An excerpt from the foreword of “Why We Pray"
John Bunyan testified to such delight during the twelve years he spent in prison for unlawful preaching of the Bible. In communion with God he was enabled to write most of his literary and theological works, including in 1662, A Discourse Touching Prayer, in which he provides a wonderful definition of prayer:
Prayer is a sincere, sensible, affectionate pouring out of the heart or soul to God, through Christ, in the strength and assistance of the Holy Spirit, for such things as God has promised, or according to His Word, for the good of the church, with submission in faith to the will of God.
My earliest awareness of this kind of believing prayer was in hearing my parents pray for me when they thought I was already asleep. Along with that, I was always intrigued by the mats stored in one of the halls in our church building. When I enquired about them, I learned that they were used for kneeling during the Friday night prayer. It occurred to me that those adults must really believe that God answers prayer. Since then I have realized the various hindrances we meet when coming to God in prayer. Reminding myself of a number of useful observations has helped me:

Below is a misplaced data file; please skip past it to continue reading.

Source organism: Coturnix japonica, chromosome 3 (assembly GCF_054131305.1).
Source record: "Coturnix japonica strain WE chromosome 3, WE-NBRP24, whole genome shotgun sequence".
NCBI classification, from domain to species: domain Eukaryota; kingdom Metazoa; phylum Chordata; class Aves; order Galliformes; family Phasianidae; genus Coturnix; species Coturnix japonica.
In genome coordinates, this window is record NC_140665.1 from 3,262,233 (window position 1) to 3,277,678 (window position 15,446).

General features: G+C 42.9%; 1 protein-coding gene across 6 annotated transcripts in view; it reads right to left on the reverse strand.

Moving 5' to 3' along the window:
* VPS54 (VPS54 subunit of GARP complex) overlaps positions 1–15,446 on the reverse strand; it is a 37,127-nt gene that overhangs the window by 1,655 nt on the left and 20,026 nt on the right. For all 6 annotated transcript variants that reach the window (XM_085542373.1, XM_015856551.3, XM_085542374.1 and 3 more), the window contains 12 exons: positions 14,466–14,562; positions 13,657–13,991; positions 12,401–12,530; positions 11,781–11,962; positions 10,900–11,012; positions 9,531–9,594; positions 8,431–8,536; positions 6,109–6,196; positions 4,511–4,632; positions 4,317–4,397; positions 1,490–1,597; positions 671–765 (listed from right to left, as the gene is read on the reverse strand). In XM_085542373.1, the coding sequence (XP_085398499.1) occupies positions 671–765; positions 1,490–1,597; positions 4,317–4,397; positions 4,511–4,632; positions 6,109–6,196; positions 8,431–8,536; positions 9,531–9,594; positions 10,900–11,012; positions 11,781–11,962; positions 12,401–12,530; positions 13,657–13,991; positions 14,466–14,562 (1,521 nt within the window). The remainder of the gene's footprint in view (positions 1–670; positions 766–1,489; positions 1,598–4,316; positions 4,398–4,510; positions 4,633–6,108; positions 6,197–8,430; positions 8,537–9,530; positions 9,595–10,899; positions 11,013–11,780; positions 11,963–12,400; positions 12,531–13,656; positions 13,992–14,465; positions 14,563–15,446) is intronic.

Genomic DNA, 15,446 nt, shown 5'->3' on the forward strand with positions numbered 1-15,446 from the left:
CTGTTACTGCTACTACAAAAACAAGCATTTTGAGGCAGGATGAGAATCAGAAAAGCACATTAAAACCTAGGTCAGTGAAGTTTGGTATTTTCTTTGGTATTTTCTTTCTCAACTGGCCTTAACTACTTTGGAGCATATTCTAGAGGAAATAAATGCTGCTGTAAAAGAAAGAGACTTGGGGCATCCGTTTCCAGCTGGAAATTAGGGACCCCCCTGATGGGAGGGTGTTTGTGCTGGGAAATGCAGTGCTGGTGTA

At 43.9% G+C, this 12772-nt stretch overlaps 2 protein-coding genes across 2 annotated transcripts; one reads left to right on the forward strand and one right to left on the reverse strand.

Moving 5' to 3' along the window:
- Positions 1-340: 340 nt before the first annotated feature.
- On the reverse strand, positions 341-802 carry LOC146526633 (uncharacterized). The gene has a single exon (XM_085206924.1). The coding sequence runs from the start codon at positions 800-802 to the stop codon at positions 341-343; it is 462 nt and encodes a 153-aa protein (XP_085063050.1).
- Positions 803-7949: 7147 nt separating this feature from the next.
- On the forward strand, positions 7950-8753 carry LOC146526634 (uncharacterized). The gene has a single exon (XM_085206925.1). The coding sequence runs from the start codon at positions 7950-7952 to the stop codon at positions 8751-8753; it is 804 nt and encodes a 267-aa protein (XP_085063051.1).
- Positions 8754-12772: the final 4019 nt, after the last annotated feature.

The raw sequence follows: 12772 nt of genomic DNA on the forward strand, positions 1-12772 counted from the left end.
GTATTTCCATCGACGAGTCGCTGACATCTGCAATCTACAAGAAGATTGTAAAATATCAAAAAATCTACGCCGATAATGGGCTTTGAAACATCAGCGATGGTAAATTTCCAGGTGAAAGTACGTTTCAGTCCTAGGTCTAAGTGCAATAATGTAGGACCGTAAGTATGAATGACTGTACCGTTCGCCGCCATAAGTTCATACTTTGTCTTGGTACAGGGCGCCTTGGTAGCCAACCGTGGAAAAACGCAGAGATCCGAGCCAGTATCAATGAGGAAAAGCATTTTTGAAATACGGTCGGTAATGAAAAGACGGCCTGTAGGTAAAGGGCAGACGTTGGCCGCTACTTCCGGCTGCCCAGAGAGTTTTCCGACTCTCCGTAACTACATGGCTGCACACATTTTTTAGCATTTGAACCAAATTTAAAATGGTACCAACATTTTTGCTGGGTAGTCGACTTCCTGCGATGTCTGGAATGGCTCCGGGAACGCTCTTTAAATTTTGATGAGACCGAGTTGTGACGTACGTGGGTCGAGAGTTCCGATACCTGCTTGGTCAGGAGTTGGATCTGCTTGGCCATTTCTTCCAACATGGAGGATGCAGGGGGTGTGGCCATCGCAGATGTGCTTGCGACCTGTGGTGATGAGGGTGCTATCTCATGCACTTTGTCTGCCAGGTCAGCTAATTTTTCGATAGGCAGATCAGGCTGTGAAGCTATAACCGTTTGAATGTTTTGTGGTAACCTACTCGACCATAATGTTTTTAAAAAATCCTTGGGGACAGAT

- If our prayer is meager, it is because we regard it as supplemental and not fundamental.
- We can do more than pray after we have prayed but not until we have prayed.
- We do not pray for the work. Prayer is the work and preaching is gathering up the results.
- God does not delay to hear our prayers because he has no mind to give; but that by enlarging our desires, he may give us the more largely.
So then it is my prayer that the pages of this book will encourage each of us to “continue steadfastly in prayer, being watchful in it with thanksgiving” (Col. 4:2).
Chagrin Falls, Ohio